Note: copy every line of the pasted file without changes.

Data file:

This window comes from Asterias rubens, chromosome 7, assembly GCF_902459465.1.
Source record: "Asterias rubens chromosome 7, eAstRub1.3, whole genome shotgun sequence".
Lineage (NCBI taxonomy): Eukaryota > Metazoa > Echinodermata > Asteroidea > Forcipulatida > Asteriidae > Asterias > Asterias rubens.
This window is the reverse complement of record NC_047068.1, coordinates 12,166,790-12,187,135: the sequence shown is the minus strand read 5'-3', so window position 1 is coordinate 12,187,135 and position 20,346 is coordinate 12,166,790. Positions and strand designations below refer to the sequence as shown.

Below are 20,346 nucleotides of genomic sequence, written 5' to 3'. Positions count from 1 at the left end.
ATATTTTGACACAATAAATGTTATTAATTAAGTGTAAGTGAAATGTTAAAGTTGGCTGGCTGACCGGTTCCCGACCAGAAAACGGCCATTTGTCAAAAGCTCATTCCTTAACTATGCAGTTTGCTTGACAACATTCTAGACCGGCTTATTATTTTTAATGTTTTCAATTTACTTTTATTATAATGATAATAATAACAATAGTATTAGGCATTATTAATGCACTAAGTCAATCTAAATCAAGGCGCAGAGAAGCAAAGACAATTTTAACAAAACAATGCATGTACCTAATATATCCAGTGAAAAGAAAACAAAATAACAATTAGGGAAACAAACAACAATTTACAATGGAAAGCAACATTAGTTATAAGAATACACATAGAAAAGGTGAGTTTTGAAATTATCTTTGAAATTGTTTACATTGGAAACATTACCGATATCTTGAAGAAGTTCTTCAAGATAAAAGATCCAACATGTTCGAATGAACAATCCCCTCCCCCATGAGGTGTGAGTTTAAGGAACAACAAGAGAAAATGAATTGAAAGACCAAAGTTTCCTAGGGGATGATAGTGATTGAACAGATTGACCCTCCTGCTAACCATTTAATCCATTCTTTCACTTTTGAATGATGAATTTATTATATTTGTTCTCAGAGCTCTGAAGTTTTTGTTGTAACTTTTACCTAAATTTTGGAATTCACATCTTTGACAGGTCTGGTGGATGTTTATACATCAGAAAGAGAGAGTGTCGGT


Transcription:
This window comes from Asterias rubens, chromosome 7, assembly GCF_902459465.1.
Source record: "Asterias rubens chromosome 7, eAstRub1.3, whole genome shotgun sequence".
Lineage (NCBI taxonomy): Eukaryota > Metazoa > Echinodermata > Asteroidea > Forcipulatida > Asteriidae > Asterias > Asterias rubens.
This window is the reverse complement of record NC_047068.1, coordinates 12,166,790-12,187,135: the sequence shown is the minus strand read 5'-3', so window position 1 is coordinate 12,187,135 and position 20,346 is coordinate 12,166,790. Positions and strand designations below refer to the sequence as shown.

Below are 20,346 nucleotides of genomic sequence, written 5' to 3'. Positions count from 1 at the left end.
ATATTTTGACACAATAAATGTTATTAATTAAGTGTAAGTGAAATGTTAAAGTTGGCTGGCTGACCGGTTCCCGACCAGAAAACGGCCATTTGTCAAAAGCTCATTCCTTAACTATGCAGTTTGCTTGACAACATTCTAGACCGGCTTATTATTTTTAATGTTTTCAATTTACTTTTATTATAATGATAATAATAACAATAGTATTAGGCATTATTAATGCACTAAGTCAATCTAAATCAAGGCGCAGAGAAGCAAAGACAATTTTAACAAAACAATGCATGTACCTAATATATCCAGTGAAAAGAAAACAAAATAACAATTAGGGAAACAAACAACAATTTACAATGGAAAGCAACATTAGTTATAAGAATACACATAGAAAAGGTGAGTTTTGAAATTATCTTTGAAATTGTTTACATTGGAAACATTACCGATATCTTGAAGAAGTTCTTCAAGATAAAAGATCCAACATGTTCGAATGAACAATCCCCTCCCCCATGAGGTGTGAGTTTAAGGAACAACAAGAGAAAATGAATTGAAAGACCAAAGTTTCCTAGGGGATGATAGTGATTGAACAGATTGACCCTCCTGCTAACCATTTAATCCATTCTTTCACTTTTGAATGATGAATTTATTATATTTGTTCTCAGAGCTCTGAAGTTTTTGTTGTAACTTTTACCTAAATTTTGGAATTCACATCTTTGACAGGTCTGGTGGATGTTTATACATCAGAAAGAGAGAGTGTCGGT